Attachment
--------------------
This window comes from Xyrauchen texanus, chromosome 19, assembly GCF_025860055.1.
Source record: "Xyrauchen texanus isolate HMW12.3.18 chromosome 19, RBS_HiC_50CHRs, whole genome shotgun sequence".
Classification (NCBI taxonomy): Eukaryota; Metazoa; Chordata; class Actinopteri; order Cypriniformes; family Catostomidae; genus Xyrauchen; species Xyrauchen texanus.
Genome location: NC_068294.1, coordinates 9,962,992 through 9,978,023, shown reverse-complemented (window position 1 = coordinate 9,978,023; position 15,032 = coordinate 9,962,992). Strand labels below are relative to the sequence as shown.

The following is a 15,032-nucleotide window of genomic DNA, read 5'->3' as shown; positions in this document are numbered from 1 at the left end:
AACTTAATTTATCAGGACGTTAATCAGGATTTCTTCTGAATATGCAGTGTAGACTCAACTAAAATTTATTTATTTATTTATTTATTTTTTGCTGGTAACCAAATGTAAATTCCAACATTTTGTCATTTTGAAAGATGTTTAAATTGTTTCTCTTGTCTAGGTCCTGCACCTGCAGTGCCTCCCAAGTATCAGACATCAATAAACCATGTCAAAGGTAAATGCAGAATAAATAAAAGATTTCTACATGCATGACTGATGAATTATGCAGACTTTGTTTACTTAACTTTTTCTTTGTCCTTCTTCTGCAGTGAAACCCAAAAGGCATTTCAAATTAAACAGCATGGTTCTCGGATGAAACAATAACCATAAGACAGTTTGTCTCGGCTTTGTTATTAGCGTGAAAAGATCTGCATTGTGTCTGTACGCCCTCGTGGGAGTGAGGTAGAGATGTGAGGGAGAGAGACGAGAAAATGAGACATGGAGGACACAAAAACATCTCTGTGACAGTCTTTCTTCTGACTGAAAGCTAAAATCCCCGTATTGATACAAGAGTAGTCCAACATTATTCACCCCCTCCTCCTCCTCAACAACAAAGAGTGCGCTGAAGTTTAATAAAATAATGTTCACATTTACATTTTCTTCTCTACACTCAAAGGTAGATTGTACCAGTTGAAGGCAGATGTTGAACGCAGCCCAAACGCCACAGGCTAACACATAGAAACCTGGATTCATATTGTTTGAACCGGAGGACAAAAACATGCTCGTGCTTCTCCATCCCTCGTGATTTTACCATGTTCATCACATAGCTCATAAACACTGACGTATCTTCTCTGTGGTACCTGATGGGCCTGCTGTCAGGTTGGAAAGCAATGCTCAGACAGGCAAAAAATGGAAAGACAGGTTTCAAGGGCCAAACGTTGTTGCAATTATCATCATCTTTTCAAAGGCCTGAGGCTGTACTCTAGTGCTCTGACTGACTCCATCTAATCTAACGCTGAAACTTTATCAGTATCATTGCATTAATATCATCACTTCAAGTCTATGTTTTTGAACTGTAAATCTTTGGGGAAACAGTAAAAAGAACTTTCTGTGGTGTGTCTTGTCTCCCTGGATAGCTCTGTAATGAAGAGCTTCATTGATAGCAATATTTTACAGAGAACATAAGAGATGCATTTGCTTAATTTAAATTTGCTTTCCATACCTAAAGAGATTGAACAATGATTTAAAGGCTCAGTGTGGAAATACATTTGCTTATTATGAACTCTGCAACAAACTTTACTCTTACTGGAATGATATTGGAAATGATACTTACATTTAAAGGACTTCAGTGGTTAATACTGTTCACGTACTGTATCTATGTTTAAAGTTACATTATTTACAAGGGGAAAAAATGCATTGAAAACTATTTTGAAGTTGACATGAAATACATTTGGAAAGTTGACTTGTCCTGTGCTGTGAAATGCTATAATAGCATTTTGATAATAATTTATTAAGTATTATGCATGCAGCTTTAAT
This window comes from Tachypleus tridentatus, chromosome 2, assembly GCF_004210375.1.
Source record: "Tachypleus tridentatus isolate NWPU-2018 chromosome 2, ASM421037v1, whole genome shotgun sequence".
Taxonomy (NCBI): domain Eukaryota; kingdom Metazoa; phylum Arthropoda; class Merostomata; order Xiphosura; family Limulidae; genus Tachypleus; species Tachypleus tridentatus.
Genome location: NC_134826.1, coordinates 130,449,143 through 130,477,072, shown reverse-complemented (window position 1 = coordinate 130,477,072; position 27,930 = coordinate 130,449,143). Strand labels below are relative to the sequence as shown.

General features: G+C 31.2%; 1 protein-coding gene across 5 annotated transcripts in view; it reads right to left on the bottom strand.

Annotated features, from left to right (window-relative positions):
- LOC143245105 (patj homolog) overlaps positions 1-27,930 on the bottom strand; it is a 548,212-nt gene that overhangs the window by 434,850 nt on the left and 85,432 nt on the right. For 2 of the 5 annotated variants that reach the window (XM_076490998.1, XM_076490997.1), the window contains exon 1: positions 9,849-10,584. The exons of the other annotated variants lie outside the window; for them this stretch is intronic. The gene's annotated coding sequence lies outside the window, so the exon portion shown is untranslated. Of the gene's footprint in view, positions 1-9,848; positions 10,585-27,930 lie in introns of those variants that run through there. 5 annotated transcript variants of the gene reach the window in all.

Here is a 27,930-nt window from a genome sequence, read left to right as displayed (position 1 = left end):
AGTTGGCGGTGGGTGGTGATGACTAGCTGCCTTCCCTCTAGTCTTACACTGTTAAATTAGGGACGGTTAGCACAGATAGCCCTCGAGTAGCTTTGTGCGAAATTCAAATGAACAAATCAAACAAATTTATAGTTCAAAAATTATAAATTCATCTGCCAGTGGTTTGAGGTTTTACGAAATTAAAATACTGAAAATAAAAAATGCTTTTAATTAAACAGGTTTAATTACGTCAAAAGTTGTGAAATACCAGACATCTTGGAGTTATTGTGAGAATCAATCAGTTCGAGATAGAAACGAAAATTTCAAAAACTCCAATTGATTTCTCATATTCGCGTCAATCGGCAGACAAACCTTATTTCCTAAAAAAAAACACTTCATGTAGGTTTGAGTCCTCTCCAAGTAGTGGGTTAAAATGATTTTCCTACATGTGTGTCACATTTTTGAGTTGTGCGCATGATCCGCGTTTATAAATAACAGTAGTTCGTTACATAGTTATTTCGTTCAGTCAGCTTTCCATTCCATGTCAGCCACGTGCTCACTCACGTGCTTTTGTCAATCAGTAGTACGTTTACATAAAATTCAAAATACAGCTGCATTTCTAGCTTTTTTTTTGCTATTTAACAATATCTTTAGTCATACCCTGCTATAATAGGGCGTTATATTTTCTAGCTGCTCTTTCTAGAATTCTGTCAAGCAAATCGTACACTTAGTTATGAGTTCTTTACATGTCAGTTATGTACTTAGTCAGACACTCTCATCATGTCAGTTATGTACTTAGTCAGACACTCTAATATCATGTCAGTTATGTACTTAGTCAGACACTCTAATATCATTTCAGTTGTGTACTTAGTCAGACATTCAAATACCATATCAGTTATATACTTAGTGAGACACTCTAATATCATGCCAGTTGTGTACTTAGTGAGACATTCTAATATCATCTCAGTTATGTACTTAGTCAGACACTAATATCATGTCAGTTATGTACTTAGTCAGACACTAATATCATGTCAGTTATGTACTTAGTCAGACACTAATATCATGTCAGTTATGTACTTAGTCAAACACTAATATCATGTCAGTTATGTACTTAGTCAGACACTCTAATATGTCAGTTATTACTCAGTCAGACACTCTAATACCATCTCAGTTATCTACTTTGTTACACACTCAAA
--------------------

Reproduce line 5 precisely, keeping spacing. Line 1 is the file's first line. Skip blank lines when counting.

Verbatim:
The following is a 15,032-nucleotide window of genomic DNA, read 5'->3' as shown; positions in this document are numbered from 1 at the left end: